The ASU requires that credit losses for purchased financial assets with a more-than-insignificant amount of credit deterioration since origination that are measured at amortized cost basis be determined in a similar manner to other financial assets measured at amortized cost basis; however, the initial allowance for credit losses is added to the purchase price of the financial asset rather than being reported as a credit loss expense. Subsequent changes in the allowance for credit losses are recorded in earnings. Interest income should be recognized based on the effective rate, excluding the discount embedded in the purchase price attributable to expected credit losses at acquisition.

The ASU also requires companies to record allowances for held-to-maturity and available-for-sale debt securities rather than write-downs of such assets.

In addition, the ASU requires qualitative and quantitative disclosures that provide information about the allowance and the significant factors that influenced management’s estimate of the allowance.

The ASU will become effective for the Company for fiscal years beginning January 1, 2020. Early adoption is permitted for fiscal years beginning January 1, 2019. The Company’s cross-functional implementation team continues to make progress in line with the established project plan to ensure we comply with all updates from this ASU at the time of adoption. We continue to refine the development of an acceptable model to estimate the expected credit losses in accordance with our model governance policies. After the model has been subject to a parallel testing phase in 2019, the Company will provide further disclosure regarding the estimated impact on our allowance for finance receivable losses. In addition to the development of the model, we are assessing the additional disclosure requirements from this update and the impact the adoption may have on any available-for-sale securities held by the Company. We believe the adoption of this ASU will have a material effect on our consolidated financial statements through an increase to the allowance for finance receivable losses and a corresponding one-time cumulative effect reduction to retained earnings in the consolidated balance sheet as of the beginning of the year of adoption.

Insurance

In August of 2018, the FASB issued ASU 2018-12, Financial Services - Insurance: Targeted Improvements to the Accounting for Long-Duration Contracts, which provides targeted improvements to Topic 944 for the assumptions used to measure the liability for future policy benefits for nonparticipating traditional and limited-payment contracts; measurement of market risk benefits; amortization of deferred acquisition costs; and enhanced disclosures. The amendments in this ASU become effective for fiscal years beginning January 1, 2021. We are currently evaluating the potential impact of the adoption of the ASU on our consolidated financial statements.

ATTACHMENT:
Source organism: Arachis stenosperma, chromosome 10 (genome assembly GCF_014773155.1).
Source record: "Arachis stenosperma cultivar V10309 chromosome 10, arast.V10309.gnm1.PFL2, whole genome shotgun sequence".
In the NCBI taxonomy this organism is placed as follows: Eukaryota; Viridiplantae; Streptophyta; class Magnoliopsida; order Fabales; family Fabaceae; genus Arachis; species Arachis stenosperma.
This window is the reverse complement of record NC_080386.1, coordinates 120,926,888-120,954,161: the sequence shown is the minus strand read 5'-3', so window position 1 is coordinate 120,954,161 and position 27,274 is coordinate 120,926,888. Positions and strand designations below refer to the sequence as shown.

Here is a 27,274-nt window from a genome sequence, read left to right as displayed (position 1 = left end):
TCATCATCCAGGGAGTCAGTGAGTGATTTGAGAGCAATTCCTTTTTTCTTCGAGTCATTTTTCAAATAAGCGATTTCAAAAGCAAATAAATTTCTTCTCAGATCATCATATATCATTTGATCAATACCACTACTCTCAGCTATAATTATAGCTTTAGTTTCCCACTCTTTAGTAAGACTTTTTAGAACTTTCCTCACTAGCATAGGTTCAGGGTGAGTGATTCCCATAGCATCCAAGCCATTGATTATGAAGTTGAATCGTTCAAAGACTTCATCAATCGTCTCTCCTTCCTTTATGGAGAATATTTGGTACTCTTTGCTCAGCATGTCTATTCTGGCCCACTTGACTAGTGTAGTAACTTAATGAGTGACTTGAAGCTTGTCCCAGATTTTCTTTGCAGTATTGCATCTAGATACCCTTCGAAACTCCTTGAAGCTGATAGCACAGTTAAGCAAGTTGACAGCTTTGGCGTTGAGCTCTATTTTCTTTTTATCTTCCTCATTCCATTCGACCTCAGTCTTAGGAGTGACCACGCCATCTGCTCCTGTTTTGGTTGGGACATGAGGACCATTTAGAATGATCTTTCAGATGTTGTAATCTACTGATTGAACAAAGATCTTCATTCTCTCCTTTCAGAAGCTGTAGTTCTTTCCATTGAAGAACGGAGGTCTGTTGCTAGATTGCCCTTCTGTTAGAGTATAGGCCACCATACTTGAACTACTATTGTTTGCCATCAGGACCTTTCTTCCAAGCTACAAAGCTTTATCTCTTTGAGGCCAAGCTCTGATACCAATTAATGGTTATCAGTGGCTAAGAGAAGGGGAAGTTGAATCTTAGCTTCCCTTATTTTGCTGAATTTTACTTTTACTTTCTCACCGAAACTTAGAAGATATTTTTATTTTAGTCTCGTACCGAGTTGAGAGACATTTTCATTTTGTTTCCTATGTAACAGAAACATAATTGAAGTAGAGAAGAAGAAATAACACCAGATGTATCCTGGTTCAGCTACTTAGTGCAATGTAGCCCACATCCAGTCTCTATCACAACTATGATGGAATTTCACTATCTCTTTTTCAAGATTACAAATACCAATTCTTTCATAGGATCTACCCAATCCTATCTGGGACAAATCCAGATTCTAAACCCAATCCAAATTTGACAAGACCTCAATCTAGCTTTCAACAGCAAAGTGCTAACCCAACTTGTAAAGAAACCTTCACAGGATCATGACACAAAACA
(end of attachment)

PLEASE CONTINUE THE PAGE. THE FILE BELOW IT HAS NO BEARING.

We do not believe that any other accounting pronouncements issued during the nine months ended September 30, 2018, but not yet effective, would have a material impact on our consolidated financial statements or disclosures, if adopted.


20



4. Finance Receivables    

Our finance receivables consist of personal loans and, prior to September 30, 2018, also included other receivables as defined below:

Personal loans — are secured by consumer goods, automobiles, or other personal property or are unsecured, typically non-revolving with a fixed-rate and a fixed, original term of three to six years.

Other receivables — consist of our loan portfolios in a liquidating status. We ceased originating real estate loans in 2012 and purchasing retail sales contracts and revolving retail accounts (“retail sales finance portfolio”) in 2013. We continue to service or sub-service the liquidating real estate loans and retail sales contracts and will provide revolving retail sales financing services on our revolving retail accounts. Beginning in 2018, we combined real estate loans and retail sales finance portfolio into “Other Receivables.” Previously, we presented real estate loans and retail sales finance portfolio as distinct receivable types. In order to conform to this new alignment, we have revised our prior period finance receivable disclosures.

On September 30, 2018, we transferred our real estate loans previously classified as Other Receivables from held for investment to held for sale due to management’s intent to no longer hold these finance receivables for the foreseeable future. See Notes 5 and 6 included in this report for additional information related to this transfer.

Components of net finance receivables held for investment by type were as follows:
(dollars in millions)
 
Personal
Loans
 
Other Receivables
 
Total
 
 
 
 
 
 
 
September 30, 2018